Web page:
Cora by Louis Bourgeois

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When she left, there was only a white cup on the sink and a battered cobalt blue St. James Bible on the wobbly three legged kitchen table and an even more abused dog-eared paperback of Louis L’Amour’s Mustang Man.

The house had no electricity for three days, exactly the number of days it had been since the dog had been fed and since all twenty of the fish died in the algae covered ten gallon aquarium.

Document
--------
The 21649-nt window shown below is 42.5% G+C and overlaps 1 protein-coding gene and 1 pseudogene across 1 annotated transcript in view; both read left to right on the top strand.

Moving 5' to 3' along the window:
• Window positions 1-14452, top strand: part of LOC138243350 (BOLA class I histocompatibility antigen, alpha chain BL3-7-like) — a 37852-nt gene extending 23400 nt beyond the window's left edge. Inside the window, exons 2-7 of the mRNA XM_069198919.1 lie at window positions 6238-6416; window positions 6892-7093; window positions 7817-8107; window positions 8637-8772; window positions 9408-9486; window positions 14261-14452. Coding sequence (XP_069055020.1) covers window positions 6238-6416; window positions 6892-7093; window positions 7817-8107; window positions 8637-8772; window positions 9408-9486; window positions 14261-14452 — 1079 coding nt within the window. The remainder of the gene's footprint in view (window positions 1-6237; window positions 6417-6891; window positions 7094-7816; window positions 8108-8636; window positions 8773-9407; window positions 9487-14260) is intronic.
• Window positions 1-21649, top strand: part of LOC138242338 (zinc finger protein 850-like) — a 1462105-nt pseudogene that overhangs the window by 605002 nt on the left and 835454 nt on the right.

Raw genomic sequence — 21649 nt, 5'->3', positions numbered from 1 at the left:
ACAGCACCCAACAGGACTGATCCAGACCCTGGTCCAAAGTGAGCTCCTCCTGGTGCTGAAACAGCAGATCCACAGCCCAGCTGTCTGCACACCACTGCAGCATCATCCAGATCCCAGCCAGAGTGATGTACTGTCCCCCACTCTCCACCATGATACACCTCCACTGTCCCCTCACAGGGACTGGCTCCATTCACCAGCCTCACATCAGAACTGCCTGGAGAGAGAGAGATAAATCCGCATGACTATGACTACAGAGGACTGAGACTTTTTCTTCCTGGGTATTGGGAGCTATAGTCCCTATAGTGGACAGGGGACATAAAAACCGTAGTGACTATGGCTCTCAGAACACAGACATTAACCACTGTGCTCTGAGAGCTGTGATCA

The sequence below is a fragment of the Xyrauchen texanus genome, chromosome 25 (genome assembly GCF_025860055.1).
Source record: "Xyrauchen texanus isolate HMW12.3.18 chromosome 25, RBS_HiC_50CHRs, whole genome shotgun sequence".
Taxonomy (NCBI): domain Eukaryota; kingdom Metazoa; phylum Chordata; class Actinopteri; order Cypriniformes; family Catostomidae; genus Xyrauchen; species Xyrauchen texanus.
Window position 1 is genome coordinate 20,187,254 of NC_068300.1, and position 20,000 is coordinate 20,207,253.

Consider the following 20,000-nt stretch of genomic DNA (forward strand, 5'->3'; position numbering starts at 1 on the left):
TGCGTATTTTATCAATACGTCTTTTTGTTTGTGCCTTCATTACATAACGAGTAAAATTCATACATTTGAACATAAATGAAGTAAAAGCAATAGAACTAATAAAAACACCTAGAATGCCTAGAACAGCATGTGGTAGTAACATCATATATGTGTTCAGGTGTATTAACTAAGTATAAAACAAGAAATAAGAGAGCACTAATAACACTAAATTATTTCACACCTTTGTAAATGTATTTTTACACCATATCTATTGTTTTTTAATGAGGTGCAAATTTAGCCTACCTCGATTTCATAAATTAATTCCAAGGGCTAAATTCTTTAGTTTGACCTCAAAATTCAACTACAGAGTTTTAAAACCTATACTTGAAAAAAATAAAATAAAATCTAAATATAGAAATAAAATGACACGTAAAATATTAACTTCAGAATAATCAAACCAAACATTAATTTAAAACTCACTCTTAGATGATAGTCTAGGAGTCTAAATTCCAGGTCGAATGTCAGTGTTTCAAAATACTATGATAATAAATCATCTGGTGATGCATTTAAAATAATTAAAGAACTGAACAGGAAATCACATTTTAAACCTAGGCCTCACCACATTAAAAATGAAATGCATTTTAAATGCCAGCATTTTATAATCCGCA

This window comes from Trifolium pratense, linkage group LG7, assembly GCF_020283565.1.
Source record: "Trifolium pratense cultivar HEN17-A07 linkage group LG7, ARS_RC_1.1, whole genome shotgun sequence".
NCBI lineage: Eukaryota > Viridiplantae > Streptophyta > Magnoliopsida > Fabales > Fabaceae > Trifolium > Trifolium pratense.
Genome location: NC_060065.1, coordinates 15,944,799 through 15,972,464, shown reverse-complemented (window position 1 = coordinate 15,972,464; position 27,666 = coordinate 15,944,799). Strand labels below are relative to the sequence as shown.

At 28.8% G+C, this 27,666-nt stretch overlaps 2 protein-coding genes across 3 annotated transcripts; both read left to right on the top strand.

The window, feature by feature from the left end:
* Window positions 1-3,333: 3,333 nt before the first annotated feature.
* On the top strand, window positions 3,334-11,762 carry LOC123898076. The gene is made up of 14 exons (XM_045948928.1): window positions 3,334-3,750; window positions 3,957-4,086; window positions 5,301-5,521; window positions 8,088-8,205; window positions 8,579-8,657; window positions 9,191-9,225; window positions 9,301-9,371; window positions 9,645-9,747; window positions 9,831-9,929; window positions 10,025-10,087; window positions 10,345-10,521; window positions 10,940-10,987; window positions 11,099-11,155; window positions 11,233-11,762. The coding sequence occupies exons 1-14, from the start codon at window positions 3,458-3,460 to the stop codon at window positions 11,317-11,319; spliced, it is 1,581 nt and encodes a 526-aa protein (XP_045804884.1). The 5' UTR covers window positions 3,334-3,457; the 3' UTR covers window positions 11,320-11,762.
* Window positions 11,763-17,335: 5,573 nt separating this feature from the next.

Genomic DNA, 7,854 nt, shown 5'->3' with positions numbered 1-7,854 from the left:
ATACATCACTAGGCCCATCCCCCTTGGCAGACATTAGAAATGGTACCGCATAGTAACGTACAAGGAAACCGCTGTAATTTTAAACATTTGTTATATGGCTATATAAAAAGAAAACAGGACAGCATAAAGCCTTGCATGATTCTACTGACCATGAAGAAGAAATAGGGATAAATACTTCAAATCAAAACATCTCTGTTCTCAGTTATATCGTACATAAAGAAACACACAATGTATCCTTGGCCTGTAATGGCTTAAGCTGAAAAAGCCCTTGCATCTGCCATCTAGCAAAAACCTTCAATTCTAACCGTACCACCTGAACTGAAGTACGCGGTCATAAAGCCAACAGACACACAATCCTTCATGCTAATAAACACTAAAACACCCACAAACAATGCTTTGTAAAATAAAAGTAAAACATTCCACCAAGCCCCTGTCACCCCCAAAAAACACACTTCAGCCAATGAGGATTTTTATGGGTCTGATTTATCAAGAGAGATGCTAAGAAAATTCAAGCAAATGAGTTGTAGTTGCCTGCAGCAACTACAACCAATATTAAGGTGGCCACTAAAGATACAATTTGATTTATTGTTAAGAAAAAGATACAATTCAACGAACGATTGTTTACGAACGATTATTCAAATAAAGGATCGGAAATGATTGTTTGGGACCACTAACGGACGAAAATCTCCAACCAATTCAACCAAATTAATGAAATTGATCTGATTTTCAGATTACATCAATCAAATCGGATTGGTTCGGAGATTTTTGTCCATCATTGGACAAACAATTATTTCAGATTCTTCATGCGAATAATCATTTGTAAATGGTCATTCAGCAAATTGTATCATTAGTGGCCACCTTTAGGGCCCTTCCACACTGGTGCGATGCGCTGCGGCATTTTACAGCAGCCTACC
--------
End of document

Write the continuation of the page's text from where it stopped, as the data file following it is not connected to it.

I felt large and nameless. I had no friends and no money, yet, I felt strangely comfortable, as if nothing worse could happen to me.

If this is life, I thought, then this life is sacred and must be clung to at all costs. Life must be sacred if it is possible to feel this way.

I was not educated in those days, but I knew enough to know that one should lose himself in the darkest of places, that no one should attach himself to images and that inactivity is the highest expression of love.

Yet, I confess, that’s when the pen began moving across the page, when the poems began, and life began to take form….

1990